Devised by amateur astronomer Johann Bayer in 1603, the Bayer Designation is probably the best known system of stellar naming and designation. In this system, stars are identified by Greek letters, followed by the genitive form of the constellation's name (the genitive form is a grammatical form in Latin that is equivalent to the possessive case in English). The Greek letters usually denote the order of brightness, so the alpha star is usually the brightest in a constellation. Thus, we call the brightest "star" in the Centaurus constellation Alpha Centauri (since it was first named, Alpha Centauri has been discovered to be a three star system).
In order to keep the naming system from getting too awkward, each constellation has a three letter designation. For example, Ursa Major is UMa. Thus in the Bayer system we would refer to the brightest star in Ursa Major as "αUMa", the next brightest one as "βUMa", and so on.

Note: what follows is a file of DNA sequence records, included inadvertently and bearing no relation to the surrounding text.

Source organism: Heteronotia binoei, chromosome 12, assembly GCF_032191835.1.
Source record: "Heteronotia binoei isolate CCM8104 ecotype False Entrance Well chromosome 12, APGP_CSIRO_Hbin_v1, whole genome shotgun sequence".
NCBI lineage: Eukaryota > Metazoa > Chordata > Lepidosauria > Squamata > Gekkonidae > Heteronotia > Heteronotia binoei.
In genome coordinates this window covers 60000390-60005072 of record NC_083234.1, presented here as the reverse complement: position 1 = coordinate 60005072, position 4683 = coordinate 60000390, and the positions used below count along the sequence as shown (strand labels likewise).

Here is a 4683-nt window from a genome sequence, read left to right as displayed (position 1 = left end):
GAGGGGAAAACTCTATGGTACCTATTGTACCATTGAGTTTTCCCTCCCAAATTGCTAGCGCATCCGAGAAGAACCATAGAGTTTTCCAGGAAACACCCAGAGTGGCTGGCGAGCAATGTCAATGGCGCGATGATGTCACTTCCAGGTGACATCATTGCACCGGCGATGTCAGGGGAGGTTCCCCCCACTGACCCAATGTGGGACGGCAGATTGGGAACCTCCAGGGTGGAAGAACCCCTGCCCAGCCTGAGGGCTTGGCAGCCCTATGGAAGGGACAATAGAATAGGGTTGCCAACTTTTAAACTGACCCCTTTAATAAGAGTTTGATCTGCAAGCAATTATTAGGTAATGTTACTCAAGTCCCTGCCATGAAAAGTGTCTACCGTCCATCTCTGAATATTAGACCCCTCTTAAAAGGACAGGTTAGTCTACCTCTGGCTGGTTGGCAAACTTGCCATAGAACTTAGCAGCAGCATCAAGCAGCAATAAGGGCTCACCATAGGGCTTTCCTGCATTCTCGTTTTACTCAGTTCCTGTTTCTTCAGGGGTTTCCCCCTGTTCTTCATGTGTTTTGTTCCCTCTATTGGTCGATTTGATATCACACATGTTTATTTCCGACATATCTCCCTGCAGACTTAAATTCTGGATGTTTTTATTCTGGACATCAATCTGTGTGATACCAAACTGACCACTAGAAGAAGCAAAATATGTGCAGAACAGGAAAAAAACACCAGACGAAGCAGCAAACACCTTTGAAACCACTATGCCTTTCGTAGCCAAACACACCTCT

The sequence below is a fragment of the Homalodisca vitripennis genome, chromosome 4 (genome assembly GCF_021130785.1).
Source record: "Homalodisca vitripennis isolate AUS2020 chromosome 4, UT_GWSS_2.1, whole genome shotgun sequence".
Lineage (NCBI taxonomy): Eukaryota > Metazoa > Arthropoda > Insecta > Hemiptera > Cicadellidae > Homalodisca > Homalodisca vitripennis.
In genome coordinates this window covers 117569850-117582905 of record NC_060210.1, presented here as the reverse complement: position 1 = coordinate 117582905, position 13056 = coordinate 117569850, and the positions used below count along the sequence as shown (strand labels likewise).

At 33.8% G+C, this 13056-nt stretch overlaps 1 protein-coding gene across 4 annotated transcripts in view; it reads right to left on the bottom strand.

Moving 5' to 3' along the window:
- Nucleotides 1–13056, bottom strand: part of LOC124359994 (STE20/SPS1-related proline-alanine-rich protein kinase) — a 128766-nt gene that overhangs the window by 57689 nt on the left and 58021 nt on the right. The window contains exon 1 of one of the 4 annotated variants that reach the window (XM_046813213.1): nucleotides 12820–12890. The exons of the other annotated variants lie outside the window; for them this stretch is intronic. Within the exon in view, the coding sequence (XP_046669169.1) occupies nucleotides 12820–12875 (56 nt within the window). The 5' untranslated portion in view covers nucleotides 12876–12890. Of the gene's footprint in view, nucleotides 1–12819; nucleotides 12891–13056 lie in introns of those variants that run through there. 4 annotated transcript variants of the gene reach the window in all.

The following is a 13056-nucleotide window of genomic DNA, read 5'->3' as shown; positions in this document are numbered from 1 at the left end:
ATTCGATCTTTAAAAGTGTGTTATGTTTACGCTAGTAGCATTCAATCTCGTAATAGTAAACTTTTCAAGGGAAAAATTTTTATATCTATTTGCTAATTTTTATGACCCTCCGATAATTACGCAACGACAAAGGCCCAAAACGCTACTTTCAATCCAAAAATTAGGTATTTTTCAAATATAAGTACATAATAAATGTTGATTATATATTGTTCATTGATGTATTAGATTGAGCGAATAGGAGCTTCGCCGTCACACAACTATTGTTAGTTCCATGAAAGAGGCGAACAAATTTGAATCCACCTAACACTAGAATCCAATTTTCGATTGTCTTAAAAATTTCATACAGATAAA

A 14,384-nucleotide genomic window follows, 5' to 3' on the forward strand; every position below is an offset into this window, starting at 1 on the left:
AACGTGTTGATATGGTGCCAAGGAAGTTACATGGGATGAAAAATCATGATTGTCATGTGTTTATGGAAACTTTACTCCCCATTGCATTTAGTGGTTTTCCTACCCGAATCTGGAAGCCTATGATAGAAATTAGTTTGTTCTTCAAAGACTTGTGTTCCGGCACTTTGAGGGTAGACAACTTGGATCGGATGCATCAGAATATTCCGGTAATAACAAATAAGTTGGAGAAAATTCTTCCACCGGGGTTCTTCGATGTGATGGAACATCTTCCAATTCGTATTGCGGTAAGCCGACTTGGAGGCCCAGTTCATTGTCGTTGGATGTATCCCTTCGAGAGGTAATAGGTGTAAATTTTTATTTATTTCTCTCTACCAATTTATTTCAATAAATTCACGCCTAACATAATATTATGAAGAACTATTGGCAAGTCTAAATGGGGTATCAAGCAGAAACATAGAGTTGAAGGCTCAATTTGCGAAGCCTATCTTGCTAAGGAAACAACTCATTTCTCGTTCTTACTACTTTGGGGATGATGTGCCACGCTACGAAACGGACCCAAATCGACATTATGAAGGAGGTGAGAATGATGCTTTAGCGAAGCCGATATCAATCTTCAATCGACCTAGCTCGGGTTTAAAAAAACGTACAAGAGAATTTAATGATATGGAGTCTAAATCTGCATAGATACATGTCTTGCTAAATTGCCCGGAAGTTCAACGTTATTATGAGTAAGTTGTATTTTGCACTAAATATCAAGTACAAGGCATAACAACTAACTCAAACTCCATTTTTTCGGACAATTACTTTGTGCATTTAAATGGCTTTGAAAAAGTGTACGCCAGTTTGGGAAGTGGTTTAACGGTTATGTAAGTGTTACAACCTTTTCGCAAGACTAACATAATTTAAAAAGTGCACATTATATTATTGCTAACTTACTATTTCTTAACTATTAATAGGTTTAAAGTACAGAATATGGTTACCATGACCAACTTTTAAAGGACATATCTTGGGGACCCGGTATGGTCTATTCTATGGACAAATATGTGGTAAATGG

Sources: The Electronic Sky (http://www.glyphweb.com/esky/), Hyperspheres, Hyperspace, and the Fourth Spatial Dimension (http://www.cyburban.com/~mrf/)
Also, a quick note: some browsers might not display the α (alpha) and β (beta) characters in the last paragraph correctly. If you see a jumbled mush, that's why. I apologize in advance.